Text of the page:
Mortality and morbidity associated with gunshot in ...
|Title||Mortality and morbidity associated with gunshot in raptorial birds from the province of Quebec: 1986 to 2007|
|Author(s)||M. Desmarchelier, A. Santamaria-Bouvier, G. Fitzgérald, S. Lair|
|Journal||Canadian Veterinary Journal|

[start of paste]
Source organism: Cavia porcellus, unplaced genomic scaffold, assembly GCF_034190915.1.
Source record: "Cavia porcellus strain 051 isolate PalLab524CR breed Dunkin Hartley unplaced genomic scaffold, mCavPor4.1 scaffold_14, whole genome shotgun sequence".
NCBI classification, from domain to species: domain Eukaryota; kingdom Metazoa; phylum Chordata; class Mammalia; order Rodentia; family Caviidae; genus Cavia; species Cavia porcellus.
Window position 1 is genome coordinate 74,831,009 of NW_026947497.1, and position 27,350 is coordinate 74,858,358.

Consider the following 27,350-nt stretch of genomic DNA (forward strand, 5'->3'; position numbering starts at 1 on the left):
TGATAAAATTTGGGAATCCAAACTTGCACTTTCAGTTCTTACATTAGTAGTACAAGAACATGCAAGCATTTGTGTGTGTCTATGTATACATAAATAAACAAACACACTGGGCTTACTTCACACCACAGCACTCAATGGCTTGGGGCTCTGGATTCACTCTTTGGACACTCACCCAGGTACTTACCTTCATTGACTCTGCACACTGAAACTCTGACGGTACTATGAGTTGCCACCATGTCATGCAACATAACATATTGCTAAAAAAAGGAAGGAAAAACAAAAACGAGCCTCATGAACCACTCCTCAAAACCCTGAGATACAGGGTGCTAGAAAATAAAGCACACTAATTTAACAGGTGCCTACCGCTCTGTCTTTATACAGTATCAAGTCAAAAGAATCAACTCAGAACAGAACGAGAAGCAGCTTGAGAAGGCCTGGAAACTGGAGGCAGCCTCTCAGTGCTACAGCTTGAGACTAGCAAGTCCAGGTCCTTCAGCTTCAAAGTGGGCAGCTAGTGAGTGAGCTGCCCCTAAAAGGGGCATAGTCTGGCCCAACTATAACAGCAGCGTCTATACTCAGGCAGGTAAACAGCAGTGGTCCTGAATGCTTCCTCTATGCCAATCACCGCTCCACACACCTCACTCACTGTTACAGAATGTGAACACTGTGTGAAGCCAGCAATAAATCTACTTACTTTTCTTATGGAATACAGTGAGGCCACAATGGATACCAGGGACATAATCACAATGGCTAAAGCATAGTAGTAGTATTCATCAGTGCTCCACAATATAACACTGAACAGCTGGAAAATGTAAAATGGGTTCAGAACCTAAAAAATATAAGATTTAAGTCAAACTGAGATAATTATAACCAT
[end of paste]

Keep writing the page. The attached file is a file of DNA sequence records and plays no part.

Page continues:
|Abstract||Although raptors have been protected for decades in Quebec they are still regular victims of poaching. The objective of this study was to characterize cases of raptor shootings in Quebec over the last 2 decades. We reviewed clinical files, radiographs, and pathology reports on 4805 free-flying birds of prey admitted to the Faculté de médecine vétérinaire between 1986 and 2007. Evidence of gunshots was detected in 6.4% of the birds. Large species, such as ospreys, turkey vultures, snowy owls, and bald eagles represented the most frequently targeted species. The percentage of shot birds has decreased from 13.4% during 1991 to 1992 to 2.2% in 2006 to 2007. Potential reasons for this trend include a decrease in the presence of firearms in raptor habitats and changes in human attitude towards raptorial birds.|
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